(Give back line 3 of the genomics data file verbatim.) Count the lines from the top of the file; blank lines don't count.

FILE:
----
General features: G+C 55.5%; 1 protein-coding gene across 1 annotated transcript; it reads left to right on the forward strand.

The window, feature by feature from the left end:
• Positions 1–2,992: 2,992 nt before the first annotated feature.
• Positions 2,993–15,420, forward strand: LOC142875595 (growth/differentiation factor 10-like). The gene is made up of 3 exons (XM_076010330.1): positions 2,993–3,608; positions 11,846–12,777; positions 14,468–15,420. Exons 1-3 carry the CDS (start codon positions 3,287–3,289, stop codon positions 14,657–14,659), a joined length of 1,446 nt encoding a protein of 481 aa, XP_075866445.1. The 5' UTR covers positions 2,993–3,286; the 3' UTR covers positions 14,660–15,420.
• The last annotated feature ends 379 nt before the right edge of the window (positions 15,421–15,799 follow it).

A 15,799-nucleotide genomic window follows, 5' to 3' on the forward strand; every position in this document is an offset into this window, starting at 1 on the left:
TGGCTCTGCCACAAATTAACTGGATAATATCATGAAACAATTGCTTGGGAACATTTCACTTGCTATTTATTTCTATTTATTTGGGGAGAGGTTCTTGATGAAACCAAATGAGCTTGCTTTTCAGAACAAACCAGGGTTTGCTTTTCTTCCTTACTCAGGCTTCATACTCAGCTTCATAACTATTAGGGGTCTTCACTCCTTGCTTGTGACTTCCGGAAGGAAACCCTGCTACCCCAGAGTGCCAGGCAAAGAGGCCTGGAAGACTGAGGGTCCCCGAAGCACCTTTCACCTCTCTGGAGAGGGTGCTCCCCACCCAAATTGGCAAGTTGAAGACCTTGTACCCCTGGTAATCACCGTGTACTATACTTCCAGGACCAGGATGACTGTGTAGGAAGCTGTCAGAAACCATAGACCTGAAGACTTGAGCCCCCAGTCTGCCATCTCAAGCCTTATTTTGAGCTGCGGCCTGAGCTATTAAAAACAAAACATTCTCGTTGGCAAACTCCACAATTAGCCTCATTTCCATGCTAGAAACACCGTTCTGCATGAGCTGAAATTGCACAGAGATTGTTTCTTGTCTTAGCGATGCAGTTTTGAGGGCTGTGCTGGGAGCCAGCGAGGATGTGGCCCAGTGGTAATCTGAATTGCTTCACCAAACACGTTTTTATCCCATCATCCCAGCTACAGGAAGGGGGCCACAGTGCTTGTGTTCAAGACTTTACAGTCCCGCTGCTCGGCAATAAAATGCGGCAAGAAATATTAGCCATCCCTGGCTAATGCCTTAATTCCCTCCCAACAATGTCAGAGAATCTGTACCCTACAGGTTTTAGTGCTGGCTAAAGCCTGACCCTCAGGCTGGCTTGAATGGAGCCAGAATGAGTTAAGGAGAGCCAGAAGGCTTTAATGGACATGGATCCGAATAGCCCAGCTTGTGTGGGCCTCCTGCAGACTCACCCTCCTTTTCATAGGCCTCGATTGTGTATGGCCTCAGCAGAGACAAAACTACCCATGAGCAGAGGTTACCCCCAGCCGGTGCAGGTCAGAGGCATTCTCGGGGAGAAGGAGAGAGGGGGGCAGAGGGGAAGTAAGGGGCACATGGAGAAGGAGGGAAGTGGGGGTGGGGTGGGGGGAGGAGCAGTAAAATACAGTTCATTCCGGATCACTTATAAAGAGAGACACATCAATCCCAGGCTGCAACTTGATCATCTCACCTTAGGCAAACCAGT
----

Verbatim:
• Positions 1–2,992: 2,992 nt before the first annotated feature.